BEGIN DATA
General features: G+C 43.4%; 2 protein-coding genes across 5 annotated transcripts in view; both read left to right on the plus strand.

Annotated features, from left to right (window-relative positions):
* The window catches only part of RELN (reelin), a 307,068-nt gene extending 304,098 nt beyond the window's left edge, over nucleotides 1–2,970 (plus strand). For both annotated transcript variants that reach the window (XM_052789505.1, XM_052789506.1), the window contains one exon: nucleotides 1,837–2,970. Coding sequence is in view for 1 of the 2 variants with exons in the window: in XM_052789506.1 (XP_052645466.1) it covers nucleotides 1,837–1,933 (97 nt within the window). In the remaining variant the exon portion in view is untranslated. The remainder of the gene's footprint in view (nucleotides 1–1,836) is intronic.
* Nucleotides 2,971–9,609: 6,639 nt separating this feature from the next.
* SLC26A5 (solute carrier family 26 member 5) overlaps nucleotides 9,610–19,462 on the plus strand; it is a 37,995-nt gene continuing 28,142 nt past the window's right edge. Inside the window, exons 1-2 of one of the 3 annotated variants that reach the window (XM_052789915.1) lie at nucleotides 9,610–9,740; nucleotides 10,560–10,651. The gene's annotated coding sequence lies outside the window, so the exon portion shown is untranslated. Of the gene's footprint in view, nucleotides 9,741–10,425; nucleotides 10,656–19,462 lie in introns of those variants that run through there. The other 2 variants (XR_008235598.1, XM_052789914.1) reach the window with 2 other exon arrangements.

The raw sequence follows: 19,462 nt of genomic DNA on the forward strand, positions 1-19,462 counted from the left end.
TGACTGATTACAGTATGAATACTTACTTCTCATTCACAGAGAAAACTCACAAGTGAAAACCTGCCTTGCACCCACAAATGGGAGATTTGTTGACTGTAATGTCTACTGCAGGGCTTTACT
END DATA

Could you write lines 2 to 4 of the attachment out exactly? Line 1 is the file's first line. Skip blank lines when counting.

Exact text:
Annotated features, from left to right (window-relative positions):
* The window catches only part of RELN (reelin), a 307,068-nt gene extending 304,098 nt beyond the window's left edge, over nucleotides 1–2,970 (plus strand). For both annotated transcript variants that reach the window (XM_052789505.1, XM_052789506.1), the window contains one exon: nucleotides 1,837–2,970. Coding sequence is in view for 1 of the 2 variants with exons in the window: in XM_052789506.1 (XP_052645466.1) it covers nucleotides 1,837–1,933 (97 nt within the window). In the remaining variant the exon portion in view is untranslated. The remainder of the gene's footprint in view (nucleotides 1–1,836) is intronic.
* Nucleotides 2,971–9,609: 6,639 nt separating this feature from the next.